Signatures dissed could mean opportunity missed

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One member of the Northern Kentucky Tea Party described the process of getting a local initiative on the November ballot as “frustrating.”

It just got worse for the group trying to dissolve a bloated government agency.

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Scores of Kenton County citizens, who belong to the Tea Party and the Home Builders Association of Northern Kentucky, have spent months gathering signatures on a petition that would dissolve the Northern Kentucky Area Planning Commission on the November ballot.

Kenton County Clerk Gabrielle Summe ruled thousands of them “inadmissible.”

The ballot initiative would most certainly pass, and here’s why:

  • Kenton County residents discovered that they pay more than twice the amount for planning services as residents in neighboring Campbell and Boone counties.
  • Furthermore, they found out that Kenton County’s planning machine is spending $4.8 million this year, compared with Boone County’s $1.6 million.
  • Campbell County pulled out of the commission years ago because its county leaders found it unnecessary and costly. When that happened, the commission should have been immediately dissolved because the state policy establishing such commissions mandates that at least two counties hold membership, and that at least one of the counties has population of at least 50,000. According to U.S. Census data, Kenton County – the “one” county comprising the planning commission – doesn’t even have a city large enough to satisfy the law.
  • After Campbell County pulled out, Special Judge Sam Neace, deceased, ruled in April of 1984 that the commission must dissolve. But then Neace turned around 60 days later and ruled that the commission could continue.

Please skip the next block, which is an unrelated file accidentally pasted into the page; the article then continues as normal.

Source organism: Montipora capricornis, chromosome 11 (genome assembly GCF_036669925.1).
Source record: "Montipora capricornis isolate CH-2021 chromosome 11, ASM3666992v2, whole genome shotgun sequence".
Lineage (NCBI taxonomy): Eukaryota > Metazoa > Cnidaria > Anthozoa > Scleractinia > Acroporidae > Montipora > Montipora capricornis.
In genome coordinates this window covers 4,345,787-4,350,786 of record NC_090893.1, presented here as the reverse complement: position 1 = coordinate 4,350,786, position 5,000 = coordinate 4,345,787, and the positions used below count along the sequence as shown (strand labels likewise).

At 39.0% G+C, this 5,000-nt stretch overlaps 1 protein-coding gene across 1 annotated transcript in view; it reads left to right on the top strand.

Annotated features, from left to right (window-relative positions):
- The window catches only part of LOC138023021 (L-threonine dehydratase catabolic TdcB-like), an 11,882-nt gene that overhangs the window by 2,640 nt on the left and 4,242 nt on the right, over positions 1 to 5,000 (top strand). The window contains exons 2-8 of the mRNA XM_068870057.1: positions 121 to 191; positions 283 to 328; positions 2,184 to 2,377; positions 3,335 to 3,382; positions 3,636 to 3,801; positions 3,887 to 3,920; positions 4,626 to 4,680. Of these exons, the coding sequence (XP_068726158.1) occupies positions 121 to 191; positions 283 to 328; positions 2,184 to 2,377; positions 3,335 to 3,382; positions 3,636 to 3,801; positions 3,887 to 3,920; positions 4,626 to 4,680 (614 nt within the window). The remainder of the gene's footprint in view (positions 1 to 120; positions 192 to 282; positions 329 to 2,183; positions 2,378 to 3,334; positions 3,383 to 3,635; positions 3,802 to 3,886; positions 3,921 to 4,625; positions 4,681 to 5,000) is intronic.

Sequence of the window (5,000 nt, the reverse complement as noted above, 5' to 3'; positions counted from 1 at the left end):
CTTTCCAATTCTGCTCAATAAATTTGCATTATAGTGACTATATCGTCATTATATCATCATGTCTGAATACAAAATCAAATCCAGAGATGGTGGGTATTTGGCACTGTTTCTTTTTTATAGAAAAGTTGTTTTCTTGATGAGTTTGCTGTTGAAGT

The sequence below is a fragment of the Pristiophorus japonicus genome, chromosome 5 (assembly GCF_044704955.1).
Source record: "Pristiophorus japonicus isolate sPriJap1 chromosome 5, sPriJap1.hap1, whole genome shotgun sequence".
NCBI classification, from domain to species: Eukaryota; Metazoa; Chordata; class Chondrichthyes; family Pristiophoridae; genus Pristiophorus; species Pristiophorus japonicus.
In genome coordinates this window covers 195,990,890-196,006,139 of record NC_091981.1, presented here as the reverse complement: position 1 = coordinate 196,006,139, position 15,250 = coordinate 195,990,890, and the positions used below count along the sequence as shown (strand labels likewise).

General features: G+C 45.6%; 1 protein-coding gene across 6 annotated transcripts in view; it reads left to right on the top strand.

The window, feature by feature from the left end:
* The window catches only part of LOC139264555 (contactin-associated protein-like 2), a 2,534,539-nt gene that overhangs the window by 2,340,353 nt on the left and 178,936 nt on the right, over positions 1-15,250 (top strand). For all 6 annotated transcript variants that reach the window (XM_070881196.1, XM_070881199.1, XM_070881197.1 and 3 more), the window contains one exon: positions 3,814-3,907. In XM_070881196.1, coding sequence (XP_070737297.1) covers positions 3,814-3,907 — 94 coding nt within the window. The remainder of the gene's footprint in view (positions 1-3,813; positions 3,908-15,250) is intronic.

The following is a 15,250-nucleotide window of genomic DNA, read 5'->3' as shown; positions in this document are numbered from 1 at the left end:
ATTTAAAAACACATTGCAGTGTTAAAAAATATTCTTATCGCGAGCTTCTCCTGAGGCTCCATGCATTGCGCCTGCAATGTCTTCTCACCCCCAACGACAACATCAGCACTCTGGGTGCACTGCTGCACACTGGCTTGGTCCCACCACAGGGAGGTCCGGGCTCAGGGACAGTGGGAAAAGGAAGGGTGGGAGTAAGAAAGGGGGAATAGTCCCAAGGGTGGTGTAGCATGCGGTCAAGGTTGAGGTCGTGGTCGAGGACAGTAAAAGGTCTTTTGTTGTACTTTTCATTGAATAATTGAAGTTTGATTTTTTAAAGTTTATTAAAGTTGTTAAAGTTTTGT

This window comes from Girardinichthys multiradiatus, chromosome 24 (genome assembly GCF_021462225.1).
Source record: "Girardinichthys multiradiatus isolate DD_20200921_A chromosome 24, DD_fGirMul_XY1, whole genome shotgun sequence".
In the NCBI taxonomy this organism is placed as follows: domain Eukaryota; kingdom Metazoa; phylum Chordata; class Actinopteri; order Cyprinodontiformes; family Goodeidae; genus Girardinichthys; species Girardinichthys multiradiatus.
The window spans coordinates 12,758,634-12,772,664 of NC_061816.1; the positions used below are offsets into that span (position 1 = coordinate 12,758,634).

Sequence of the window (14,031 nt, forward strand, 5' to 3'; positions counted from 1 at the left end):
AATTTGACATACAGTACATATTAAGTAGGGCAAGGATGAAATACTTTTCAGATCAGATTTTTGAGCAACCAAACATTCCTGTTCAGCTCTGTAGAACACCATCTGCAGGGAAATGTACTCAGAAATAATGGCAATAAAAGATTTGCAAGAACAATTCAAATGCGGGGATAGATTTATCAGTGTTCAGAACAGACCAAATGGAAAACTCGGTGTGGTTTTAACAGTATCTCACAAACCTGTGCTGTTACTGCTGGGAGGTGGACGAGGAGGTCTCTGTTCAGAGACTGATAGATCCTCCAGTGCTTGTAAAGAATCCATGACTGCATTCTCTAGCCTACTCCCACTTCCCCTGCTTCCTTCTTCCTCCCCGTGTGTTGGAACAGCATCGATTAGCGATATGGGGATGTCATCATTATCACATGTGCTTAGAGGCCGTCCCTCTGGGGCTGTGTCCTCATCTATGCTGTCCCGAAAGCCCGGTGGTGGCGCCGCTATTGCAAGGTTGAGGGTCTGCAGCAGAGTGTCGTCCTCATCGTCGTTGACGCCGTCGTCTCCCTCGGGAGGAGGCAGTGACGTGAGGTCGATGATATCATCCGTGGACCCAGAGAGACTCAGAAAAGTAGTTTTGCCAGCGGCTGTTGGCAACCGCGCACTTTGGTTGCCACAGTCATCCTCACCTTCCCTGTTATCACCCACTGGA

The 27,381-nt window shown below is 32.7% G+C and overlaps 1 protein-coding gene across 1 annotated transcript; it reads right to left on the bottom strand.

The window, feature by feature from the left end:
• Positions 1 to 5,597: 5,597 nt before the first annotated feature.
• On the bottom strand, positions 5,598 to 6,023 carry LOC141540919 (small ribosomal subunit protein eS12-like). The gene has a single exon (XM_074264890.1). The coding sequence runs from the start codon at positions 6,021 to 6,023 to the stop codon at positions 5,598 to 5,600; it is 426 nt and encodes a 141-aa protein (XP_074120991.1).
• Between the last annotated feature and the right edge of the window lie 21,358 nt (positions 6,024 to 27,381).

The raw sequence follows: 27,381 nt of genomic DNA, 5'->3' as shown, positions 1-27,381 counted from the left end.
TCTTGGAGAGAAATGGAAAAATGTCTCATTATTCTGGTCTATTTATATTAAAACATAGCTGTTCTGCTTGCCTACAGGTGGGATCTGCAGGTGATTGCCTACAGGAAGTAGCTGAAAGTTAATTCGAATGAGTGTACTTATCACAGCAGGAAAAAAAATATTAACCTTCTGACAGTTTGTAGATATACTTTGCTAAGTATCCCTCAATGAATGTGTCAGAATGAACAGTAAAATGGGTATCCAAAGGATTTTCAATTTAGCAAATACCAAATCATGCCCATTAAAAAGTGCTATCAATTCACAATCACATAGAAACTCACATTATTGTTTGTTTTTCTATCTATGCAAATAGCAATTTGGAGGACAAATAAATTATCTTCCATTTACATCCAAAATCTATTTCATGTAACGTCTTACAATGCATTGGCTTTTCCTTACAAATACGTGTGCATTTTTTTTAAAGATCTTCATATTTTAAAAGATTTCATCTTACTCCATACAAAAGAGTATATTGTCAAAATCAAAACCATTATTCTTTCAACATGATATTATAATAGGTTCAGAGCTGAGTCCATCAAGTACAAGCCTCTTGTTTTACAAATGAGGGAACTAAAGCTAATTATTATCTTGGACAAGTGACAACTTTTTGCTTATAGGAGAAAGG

Don’t ask me why the judge went wobbly. No one seems to know. Frustration? Beyond it.

It frustrates me — and it should frustrate every resident in the commonwealth — that taxpayers in Kenton County have paid an exorbitant and unnecessary amount of money to prop up a government agency that answers to no elected body and that cannot be voted out of office.

How is it that a determined band of patriots works throughout the hot summer to oversee the gathering of signatures on a petition at fairs and festivals only to have thousands of those signatures ruled “inadmissible?”

How is that Petition Partners, a professional, Arizona-based, campaign organizer, determined before the northern Kentucky patriots submitted their petition that it contained more than enough certifiable signatures? Yet, Summe’s office determined that of the 24,299 signatures submitted — way more than the 17,491 required — nearly 10,000 do not count?

I’m not buying it.

And I’m not buying the process for getting initiatives on the ballot.

A referendum on the Northern Kentucky Area Planning Commission requires the signatures of at least 25 percent of registered voters who went to the polls in the previous presidential election in that county. Political candidates who are either Democrat or Republican need only a whopping total of two signatures to get their names on a ballot.

Since we don’t want to become another California — where referendums too often marginalize the representative process — it should take some effort to get initiatives on the ballot.

However, the ballot option – which serves as a check and balance when fiscal and judicial courts fail to make the right decisions – should not be impossible.

Someone needs to find a way to frustrate those who stand in the way of the citizenry’s efforts to right a wrong at the ballot box.

Failing to do that is “inadmissible.”


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